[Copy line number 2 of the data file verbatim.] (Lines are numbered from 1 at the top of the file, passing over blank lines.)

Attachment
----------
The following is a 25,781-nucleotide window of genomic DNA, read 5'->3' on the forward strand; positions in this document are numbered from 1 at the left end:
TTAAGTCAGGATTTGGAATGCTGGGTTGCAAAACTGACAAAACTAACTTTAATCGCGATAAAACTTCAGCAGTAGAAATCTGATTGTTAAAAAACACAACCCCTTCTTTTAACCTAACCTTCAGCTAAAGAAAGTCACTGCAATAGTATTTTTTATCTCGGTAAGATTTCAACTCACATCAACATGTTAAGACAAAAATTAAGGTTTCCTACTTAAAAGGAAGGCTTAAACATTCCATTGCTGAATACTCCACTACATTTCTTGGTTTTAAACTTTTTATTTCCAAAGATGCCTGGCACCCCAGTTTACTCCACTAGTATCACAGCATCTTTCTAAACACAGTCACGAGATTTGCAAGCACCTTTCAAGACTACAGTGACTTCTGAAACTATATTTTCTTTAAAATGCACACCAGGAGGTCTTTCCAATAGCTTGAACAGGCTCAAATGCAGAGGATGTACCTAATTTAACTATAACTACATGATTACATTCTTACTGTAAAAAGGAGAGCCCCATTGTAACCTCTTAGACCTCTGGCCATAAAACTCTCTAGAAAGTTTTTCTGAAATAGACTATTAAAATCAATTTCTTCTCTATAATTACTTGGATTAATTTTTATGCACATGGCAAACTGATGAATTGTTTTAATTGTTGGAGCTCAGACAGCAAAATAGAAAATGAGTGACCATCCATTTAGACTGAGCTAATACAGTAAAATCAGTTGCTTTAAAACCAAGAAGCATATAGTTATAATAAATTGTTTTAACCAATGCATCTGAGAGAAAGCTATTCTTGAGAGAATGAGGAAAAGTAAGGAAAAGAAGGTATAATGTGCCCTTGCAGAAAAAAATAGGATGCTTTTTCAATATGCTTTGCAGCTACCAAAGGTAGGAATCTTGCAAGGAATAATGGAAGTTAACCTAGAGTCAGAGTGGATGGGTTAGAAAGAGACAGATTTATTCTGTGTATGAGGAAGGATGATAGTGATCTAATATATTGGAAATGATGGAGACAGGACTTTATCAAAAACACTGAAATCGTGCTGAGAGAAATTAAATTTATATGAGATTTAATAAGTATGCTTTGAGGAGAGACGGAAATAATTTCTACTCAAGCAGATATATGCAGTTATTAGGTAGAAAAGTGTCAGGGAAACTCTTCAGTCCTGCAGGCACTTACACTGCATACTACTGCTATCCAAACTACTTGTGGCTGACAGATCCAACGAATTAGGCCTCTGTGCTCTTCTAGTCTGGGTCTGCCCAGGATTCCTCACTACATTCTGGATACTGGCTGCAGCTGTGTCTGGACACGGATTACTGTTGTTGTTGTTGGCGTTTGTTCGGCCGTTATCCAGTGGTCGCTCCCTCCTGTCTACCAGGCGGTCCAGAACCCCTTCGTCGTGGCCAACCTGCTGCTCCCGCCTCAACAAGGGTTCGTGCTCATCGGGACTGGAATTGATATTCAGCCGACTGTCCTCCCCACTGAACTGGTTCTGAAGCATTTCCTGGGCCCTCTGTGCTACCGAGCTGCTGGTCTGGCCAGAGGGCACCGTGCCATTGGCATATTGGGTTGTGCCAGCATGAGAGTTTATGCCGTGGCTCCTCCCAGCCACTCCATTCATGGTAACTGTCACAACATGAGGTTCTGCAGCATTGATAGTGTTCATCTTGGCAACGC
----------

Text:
TTAAGTCAGGATTTGGAATGCTGGGTTGCAAAACTGACAAAACTAACTTTAATCGCGATAAAACTTCAGCAGTAGAAATCTGATTGTTAAAAAACACAACCCCTTCTTTTAACCTAACCTTCAGCTAAAGAAAGTCACTGCAATAGTATTTTTTATCTCGGTAAGATTTCAACTCACATCAACATGTTAAGACAAAAATTAAGGTTTCCTACTTAAAAGGAAGGCTTAAACATTCCATTGCTGAATACTCCACTACATTTCTTGGTTTTAAACTTTTTATTTCCAAAGATGCCTGGCACCCCAGTTTACTCCACTAGTATCACAGCATCTTTCTAAACACAGTCACGAGATTTGCAAGCACCTTTCAAGACTACAGTGACTTCTGAAACTATATTTTCTTTAAAATGCACACCAGGAGGTCTTTCCAATAGCTTGAACAGGCTCAAATGCAGAGGATGTACCTAATTTAACTATAACTACATGATTACATTCTTACTGTAAAAAGGAGAGCCCCATTGTAACCTCTTAGACCTCTGGCCATAAAACTCTCTAGAAAGTTTTTCTGAAATAGACTATTAAAATCAATTTCTTCTCTATAATTACTTGGATTAATTTTTATGCACATGGCAAACTGATGAATTGTTTTAATTGTTGGAGCTCAGACAGCAAAATAGAAAATGAGTGACCATCCATTTAGACTGAGCTAATACAGTAAAATCAGTTGCTTTAAAACCAAGAAGCATATAGTTATAATAAATTGTTTTAACCAATGCATCTGAGAGAAAGCTATTCTTGAGAGAATGAGGAAAAGTAAGGAAAAGAAGGTATAATGTGCCCTTGCAGAAAAAAATAGGATGCTTTTTCAATATGCTTTGCAGCTACCAAAGGTAGGAATCTTGCAAGGAATAATGGAAGTTAACCTAGAGTCAGAGTGGATGGGTTAGAAAGAGACAGATTTATTCTGTGTATGAGGAAGGATGATAGTGATCTAATATATTGGAAATGATGGAGACAGGACTTTATCAAAAACACTGAAATCGTGCTGAGAGAAATTAAATTTATATGAGATTTAATAAGTATGCTTTGAGGAGAGACGGAAATAATTTCTACTCAAGCAGATATATGCAGTTATTAGGTAGAAAAGTGTCAGGGAAACTCTTCAGTCCTGCAGGCACTTACACTGCATACTACTGCTATCCAAACTACTTGTGGCTGACAGATCCAACGAATTAGGCCTCTGTGCTCTTCTAGTCTGGGTCTGCCCAGGATTCCTCACTACATTCTGGATACTGGCTGCAGCTGTGTCTGGACACGGATTACTGTTGTTGTTGTTGGCGTTTGTTCGGCCGTTATCCAGTGGTCGCTCCCTCCTGTCTACCAGGCGGTCCAGAACCCCTTCGTCGTGGCCAACCTGCTGCTCCCGCCTCAACAAGGGTTCGTGCTCATCGGGACTGGAATTGATATTCAGCCGACTGTCCTCCCCACTGAACTGGTTCTGAAGCATTTCCTGGGCCCTCTGTGCTACCGAGCTGCTGGTCTGGCCAGAGGGCACCGTGCCATTGGCATATTGGGTTGTGCCAGCATGAGAGTTTATGCCGTGGCTCCTCCCAGCCACTCCATTCATGGTAACTGTCACAACATGAGGTTCTGCAGCATTGATAGTGTTCATCTTGGCAACGC